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In Suez Canal Blockage, Russia Spies A Marketing Opportunity For Its Arctic Seaway

The world’s shipping companies shuddered when the Ever Given cargo ship brought Suez Canal traffic to a standstill last week. Russia, however, saw a marketing opportunity.

Last week, as the gargantuan container ship Ever Given stood wedged in the Suez Canal, blocking the artery carrying around 15 percent of the world's cargo ship trade and giving the global economy palpitations, the state company that runs Russia's Arctic icebreakers had a different reaction: mockery.

In a series of posts to Twitter that were later taken down, Rosatom poked fun at the blocked canal, promoted its newsletter, and suggested that the Arctic provided more space to "draw peculiar pictures" -- as it linked to a marine tracking site that appeared to show the Ever Given forming a giant penis in the Red Sea just before entering the canal.

A screen shot of one of several Twitter posts dated March 25 by the Russian state company overseeing the country’s Arctic icebreaker fleet. The posts, which appeared to make fun of the cargo ship that got stuck in the Suez Canal, were later taken down.
A screen shot of one of several Twitter posts dated March 25 by the Russian state company overseeing the country’s Arctic icebreaker fleet. The posts, which appeared to make fun of the cargo ship that got stuck in the Suez Canal, were later taken down.

And as dredgers and tugboats neared success in freeing the Ever Given, Russia's Energy Ministry joined the publicity push.

"The Northern Sea Route…has a high potential for expanding the volume of cargo transportation, allowing to significantly reduce the time for transporting goods from Asia to Europe," the ministry said on March 29.

With the resumption of Suez traffic, the crisis in global shipping abated, as did the urgency for finding alternative routes. Still, for Russia, the promise of its Arctic seaway -- known as the Northern Sea Route -- is sky-high, a viable shipping alternative that could garner millions in revenues and also help develop infrastructure in the remote shoreline regions.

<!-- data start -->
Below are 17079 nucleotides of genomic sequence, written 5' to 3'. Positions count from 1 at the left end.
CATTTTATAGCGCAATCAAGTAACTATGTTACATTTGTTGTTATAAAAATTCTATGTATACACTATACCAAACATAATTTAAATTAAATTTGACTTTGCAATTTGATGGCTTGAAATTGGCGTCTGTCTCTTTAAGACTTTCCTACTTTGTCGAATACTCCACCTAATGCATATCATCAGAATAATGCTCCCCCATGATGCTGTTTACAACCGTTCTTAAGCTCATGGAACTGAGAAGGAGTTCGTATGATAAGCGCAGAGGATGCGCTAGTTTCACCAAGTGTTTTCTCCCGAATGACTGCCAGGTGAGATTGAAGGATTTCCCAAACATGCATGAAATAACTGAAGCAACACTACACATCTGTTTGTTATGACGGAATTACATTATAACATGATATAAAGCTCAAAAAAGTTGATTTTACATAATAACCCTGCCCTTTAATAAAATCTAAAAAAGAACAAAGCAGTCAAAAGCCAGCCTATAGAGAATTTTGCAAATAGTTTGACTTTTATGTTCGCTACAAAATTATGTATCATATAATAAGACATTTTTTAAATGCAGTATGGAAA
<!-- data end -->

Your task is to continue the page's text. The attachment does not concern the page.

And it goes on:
The question is when.

"At best, it is very much into the future," Ulf Sverdrup, director of the Norwegian Institute of International Affairs, told RFE/RL. "It's not an easy switch from the Suez to the Northern Sea Route."

The Suez Canal, along with other major routes such as the Panama Canal in Central America and the Straits of Malacca, between Malaysia and Indonesia, have become chokepoints as container ships have grown in size and costs have plummeted. But they're still the most economical ways to ship goods across the globe.

More than 370 ships were poised to traverse the Suez on March 29 and the following day, according to maritime traffic monitors. And between 18,000 and 20,000 ships annually travel from the Red Sea to the Mediterranean via the Suez.

By comparison, last year, only a few dozen ships transited the entire Northern Sea Route, according to the Center for High North Logistics at Norway's Nord University Business School. Still, the tally -- 62-- was nearly double that of 2019.

The Energy Ministry has said cargo traffic on the route was 33 million metric tons in 2020, up from around 11 million tons in 2017, and that amount "has a great potential for expanding." The Suez handles an estimated 3 million metric tons a day.

Russian nuclear-powered icebreaker Arktika undergoes sea trials in the Baltic Sea in July 2020.
Russian nuclear-powered icebreaker Arktika undergoes sea trials in the Baltic Sea in July 2020.

The entire Northern Sea Route shortens the journey of a ship traveling from East Asia to European ports by about 4,000 nautical miles (7,500 kilometers), compared with the Suez route.

Jan-Gunnar Winther, director of the Norwegian Center for the Ocean and the Arctic, told RFE/RL that the Russians were very optimistic about prospects for the Northern Sea Route; Europeans less so. China also has long-term plans for access to the route.

Arctic Priorities